Summary: Black Duck, a proprietary software company, organises the Open Source Think Tank 2011, which helps grease up lawmakers
Proprietary software companies with Microsoft commonalities or staff overlap are ‘diluting’ the message of the ideological competition, notably Free (libre) software. Given enough spendings it is not so hard to derail this competition, whose profit margins are a lot smaller.
Microsoft is trying to tell people what to think and how to feel about “open source” (and Free software). It pays professors who help achieve this goal [1, 2, 3]. The idea is, if Microsoft can become an authority in F/OSS — either directly or by proxy — then it can control the behaviour of its competition. Just watch Sam Ramji, who worked for Microsoft as the “open source” insider whose goal was to harm GNU/Linux [1, 2, 3, 4, 5, 6, 7, 8, 9, 10, 11, 12, 13], defending Lanier’s attacks on Free software and hacker culture last week. It is rather revealing.
“Microsoft is trying to tell people what to think and how to feel about “open source” (and Free software).”Mr. Galoppini says that “The Open Source Think Tank (agenda) will be held April 7–9, 2011,” but he also helps remind us that those who run the event are now acquired by Black Duck, a proprietary software company with software patents. It is holding the Open Source Think Tank under its thumb, at times using funding from Microsoft as we saw before. There are other Open Source “think tanks” that Black Duck has been getting into very recently. What’s wrong with that? Well, as we warned years ago, it is pretending to be an authority in open source even though it is a proprietary software company. These deceptions have helped mobbyists and lobbyists of Microsoft pretend to represent the opposite side while in fact doing it a disservice if not attacking it.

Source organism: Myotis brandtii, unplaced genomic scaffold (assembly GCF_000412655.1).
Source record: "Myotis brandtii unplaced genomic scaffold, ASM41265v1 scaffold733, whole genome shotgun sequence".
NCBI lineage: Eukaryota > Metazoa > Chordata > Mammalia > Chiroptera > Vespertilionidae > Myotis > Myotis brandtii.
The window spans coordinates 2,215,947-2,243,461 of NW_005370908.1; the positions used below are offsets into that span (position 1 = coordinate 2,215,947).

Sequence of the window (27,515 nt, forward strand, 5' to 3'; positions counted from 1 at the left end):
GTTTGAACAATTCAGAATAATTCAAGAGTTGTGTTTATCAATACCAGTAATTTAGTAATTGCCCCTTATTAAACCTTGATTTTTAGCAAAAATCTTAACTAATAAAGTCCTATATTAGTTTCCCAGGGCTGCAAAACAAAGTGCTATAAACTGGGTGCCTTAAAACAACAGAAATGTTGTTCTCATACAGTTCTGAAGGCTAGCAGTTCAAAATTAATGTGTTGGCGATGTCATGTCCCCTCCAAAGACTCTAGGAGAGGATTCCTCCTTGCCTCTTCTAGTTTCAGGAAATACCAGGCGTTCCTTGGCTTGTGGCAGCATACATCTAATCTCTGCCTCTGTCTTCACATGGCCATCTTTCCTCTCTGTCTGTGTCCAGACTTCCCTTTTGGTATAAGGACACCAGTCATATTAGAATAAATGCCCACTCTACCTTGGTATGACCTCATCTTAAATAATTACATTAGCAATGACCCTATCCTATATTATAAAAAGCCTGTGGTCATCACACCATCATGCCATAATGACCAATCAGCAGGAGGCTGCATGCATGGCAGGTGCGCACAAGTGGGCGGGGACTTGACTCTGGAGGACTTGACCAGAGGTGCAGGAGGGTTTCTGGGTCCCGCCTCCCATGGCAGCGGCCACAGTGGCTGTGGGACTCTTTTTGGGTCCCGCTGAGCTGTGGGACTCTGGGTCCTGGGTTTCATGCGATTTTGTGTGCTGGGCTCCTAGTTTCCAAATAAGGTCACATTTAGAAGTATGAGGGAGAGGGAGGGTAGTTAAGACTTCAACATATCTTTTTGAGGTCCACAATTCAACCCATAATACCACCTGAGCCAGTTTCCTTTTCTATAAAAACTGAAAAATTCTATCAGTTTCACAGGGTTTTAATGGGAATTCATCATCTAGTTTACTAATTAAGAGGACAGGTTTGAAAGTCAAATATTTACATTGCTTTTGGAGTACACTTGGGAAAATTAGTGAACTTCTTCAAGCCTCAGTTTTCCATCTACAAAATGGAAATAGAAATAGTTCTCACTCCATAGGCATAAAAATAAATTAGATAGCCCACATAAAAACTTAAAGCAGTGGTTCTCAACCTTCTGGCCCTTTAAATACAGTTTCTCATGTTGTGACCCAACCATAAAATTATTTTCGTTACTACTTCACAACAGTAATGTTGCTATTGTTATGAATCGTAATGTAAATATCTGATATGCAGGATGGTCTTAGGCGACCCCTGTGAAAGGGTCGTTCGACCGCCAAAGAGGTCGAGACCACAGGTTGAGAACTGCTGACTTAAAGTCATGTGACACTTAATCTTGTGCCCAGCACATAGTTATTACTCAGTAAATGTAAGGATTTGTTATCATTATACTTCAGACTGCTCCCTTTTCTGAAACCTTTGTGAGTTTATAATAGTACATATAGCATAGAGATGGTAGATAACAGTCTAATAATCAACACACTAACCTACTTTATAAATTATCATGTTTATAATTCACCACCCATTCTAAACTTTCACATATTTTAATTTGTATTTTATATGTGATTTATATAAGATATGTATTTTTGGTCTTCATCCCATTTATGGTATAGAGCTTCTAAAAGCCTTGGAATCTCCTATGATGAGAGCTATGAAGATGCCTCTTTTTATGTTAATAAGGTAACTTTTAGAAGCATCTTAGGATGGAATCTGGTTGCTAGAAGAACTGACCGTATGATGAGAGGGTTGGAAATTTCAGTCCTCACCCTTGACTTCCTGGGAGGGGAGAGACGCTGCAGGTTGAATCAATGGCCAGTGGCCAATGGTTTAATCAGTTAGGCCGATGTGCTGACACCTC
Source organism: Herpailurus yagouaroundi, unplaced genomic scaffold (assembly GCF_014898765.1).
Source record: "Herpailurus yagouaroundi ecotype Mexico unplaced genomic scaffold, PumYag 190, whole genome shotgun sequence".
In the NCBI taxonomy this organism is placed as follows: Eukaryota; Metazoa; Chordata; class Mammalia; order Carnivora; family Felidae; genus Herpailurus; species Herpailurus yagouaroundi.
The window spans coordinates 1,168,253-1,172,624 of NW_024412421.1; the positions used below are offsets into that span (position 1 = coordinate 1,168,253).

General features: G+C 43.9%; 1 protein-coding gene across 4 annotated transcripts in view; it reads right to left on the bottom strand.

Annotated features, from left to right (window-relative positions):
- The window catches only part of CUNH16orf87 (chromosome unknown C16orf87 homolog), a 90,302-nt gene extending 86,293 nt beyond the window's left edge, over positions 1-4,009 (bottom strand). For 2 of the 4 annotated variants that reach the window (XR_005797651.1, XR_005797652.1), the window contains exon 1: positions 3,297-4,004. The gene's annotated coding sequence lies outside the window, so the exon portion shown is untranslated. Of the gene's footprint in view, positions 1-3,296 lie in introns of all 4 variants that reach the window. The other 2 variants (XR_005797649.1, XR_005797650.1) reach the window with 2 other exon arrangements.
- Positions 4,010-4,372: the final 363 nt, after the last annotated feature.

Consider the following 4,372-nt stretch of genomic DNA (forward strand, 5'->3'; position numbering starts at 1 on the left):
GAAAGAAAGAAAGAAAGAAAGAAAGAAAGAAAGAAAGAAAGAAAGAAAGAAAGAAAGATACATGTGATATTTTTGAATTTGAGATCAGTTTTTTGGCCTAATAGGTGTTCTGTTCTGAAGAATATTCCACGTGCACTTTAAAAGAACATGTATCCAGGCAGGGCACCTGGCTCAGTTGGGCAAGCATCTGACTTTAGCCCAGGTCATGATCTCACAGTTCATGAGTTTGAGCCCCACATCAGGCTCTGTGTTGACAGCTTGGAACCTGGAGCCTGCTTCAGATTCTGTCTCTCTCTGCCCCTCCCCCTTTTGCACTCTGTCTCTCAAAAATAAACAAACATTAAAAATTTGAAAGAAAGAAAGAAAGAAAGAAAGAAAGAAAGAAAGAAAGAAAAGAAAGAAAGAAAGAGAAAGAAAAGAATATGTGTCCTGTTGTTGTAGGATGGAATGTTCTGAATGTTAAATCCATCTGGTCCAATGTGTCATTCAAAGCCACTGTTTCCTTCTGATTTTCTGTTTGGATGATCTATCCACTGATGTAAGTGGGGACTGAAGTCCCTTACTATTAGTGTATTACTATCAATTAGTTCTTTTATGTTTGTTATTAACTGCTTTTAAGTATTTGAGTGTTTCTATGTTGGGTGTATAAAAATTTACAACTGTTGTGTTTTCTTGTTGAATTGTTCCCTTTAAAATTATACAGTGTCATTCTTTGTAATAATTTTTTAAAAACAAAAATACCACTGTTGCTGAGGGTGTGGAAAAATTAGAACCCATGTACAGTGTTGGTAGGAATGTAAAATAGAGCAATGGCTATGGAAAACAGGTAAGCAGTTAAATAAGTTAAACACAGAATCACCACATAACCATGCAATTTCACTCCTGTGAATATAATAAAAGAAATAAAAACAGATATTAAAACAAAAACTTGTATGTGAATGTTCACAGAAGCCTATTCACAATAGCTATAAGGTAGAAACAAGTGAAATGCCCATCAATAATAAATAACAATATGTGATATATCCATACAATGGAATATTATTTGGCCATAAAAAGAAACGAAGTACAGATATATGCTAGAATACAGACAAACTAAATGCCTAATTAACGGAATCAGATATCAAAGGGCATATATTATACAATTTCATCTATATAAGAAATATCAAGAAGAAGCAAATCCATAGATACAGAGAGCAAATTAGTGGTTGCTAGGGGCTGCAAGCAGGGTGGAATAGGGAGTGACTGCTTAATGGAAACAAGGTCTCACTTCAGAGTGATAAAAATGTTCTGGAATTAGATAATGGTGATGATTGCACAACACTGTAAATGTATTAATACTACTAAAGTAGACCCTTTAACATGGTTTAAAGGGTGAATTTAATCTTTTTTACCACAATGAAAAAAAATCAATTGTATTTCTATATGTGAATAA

There is another story which is more or less related to the above. One reader of ours has just drawn our attention to what the Apotheker-led HP is doing with Microsoft right now:
Among the flood of computing vendor announcements that marked the start of the new year was one that might have been easily overlooked: Microsoft and HP unveiled converged application appliances for small businesses, business intelligence, analytics and email serving.
Only a few months ago HP got itself a leadership from Microsoft allies [1, 2], replacing Hurd [1, 2, 3, 4]. Is Apotheker still serving SAP/Microsoft or is it all about HP (which increasingly adopted GNU/Linux under Hurd’s reign)? █